The James Buchanan Brady Urological Institute
 
 
 
                   A PUBLICATION OF THE PATRICK C . WALSH PROSTATE CANCER RESEARCH FUND

   Weakening Advanced Prostate Cancer                

       Volume 10, Winter 2014

prostate cancer
Barakat: Making cancer more susceptible to chemotherapy

Advanced prostate cancer is difficult to treat because it's resistant to chemotherapy, radiation therapy, and hormonal therapy. "We need a better understanding of the underlying mechanisms in advanced disease," says postdoctoral fellow David Barakat, Ph.D. Working with two oncologists, Alan Friedman, M.D., and Ido Paz-Priel, M.D., he is studying a family of proteins called C/ EBPs, which control cell growth. "We previously found that C/EBPs, in cooperation with another protein, block cell death by increasing the expression of certain prosurvival genes," says Barakat.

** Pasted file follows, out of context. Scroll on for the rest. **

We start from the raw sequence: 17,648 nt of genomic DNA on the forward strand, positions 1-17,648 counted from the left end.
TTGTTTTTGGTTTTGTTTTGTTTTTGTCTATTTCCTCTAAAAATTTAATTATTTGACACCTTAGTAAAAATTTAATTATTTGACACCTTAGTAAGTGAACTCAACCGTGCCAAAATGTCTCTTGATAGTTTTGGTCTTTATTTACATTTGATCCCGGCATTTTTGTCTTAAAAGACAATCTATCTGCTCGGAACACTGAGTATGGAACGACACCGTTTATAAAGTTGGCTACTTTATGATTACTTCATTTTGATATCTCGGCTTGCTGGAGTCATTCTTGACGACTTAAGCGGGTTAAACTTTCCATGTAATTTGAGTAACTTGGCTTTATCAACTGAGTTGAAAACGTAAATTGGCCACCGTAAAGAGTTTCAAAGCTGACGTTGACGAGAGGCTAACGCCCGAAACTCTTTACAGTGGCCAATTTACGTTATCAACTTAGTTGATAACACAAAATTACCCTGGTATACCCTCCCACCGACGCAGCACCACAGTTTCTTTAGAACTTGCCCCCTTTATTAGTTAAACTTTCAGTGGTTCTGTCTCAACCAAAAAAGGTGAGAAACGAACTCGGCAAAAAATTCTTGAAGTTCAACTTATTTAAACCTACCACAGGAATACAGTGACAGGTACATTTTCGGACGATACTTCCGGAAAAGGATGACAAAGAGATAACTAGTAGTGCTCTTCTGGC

Now the scientists have shown that one form of this protein, called C/EBP beta, is made in prostate cancer cells – and that when it is suppressed, the cancer is more susceptible to chemotherapy. In laboratory studies, when C/EBP beta is reduced, prostate cancer cells are less able to form new colonies, "further indicating a critical role for C/EBP beta in prostate cancer cell survival." Their work also suggests that C/EBP is increased in men who are undergoing hormonal therapy. "We think that up-regulation of C/EPB beta is a resistance mechanism that allows prostate cancer cells to survive androgen deprivation," says Barakat. It may be that blocking this protein will make hormonal therapy more effective, as well.





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